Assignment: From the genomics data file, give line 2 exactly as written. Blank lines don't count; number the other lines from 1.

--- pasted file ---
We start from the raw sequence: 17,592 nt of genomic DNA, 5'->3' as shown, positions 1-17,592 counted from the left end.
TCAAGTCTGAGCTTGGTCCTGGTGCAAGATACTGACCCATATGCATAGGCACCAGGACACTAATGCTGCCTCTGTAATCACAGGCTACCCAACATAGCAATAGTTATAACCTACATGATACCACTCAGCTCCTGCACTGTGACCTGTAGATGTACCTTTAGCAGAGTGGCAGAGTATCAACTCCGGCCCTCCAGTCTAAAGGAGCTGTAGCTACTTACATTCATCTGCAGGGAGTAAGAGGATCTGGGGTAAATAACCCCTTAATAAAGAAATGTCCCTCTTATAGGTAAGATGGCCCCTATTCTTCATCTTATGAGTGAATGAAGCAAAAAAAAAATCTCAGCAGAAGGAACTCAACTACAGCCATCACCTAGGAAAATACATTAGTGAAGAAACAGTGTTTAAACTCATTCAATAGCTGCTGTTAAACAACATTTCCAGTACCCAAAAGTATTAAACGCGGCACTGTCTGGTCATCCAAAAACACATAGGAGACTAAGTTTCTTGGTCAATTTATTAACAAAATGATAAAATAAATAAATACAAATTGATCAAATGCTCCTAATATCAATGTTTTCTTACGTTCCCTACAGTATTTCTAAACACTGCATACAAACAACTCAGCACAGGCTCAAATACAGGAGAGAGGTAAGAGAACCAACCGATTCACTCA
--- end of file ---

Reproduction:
TCAAGTCTGAGCTTGGTCCTGGTGCAAGATACTGACCCATATGCATAGGCACCAGGACACTAATGCTGCCTCTGTAATCACAGGCTACCCAACATAGCAATAGTTATAACCTACATGATACCACTCAGCTCCTGCACTGTGACCTGTAGATGTACCTTTAGCAGAGTGGCAGAGTATCAACTCCGGCCCTCCAGTCTAAAGGAGCTGTAGCTACTTACATTCATCTGCAGGGAGTAAGAGGATCTGGGGTAAATAACCCCTTAATAAAGAAATGTCCCTCTTATAGGTAAGATGGCCCCTATTCTTCATCTTATGAGTGAATGAAGCAAAAAAAAAATCTCAGCAGAAGGAACTCAACTACAGCCATCACCTAGGAAAATACATTAGTGAAGAAACAGTGTTTAAACTCATTCAATAGCTGCTGTTAAACAACATTTCCAGTACCCAAAAGTATTAAACGCGGCACTGTCTGGTCATCCAAAAACACATAGGAGACTAAGTTTCTTGGTCAATTTATTAACAAAATGATAAAATAAATAAATACAAATTGATCAAATGCTCCTAATATCAATGTTTTCTTACGTTCCCTACAGTATTTCTAAACACTGCATACAAACAACTCAGCACAGGCTCAAATACAGGAGAGAGGTAAGAGAACCAACCGATTCACTCA